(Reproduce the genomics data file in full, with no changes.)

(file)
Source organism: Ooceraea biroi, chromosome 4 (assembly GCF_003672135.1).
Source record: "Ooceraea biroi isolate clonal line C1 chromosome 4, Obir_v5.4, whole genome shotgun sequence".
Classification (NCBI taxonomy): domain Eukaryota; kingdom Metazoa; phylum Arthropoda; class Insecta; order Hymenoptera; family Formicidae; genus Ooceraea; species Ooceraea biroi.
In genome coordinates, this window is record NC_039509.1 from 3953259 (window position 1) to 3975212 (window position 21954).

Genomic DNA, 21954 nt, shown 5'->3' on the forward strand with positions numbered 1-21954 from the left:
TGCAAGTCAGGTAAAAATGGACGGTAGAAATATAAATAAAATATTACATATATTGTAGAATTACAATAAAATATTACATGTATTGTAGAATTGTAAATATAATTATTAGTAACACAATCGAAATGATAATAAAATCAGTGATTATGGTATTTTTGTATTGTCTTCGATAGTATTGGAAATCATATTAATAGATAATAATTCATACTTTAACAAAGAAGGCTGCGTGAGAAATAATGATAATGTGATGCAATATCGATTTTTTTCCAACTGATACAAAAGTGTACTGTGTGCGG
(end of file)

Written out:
Source organism: Ooceraea biroi, chromosome 4 (assembly GCF_003672135.1).
Source record: "Ooceraea biroi isolate clonal line C1 chromosome 4, Obir_v5.4, whole genome shotgun sequence".
Classification (NCBI taxonomy): domain Eukaryota; kingdom Metazoa; phylum Arthropoda; class Insecta; order Hymenoptera; family Formicidae; genus Ooceraea; species Ooceraea biroi.
In genome coordinates, this window is record NC_039509.1 from 3953259 (window position 1) to 3975212 (window position 21954).

Genomic DNA, 21954 nt, shown 5'->3' on the forward strand with positions numbered 1-21954 from the left:
TGCAAGTCAGGTAAAAATGGACGGTAGAAATATAAATAAAATATTACATATATTGTAGAATTACAATAAAATATTACATGTATTGTAGAATTGTAAATATAATTATTAGTAACACAATCGAAATGATAATAAAATCAGTGATTATGGTATTTTTGTATTGTCTTCGATAGTATTGGAAATCATATTAATAGATAATAATTCATACTTTAACAAAGAAGGCTGCGTGAGAAATAATGATAATGTGATGCAATATCGATTTTTTTCCAACTGATACAAAAGTGTACTGTGTGCGG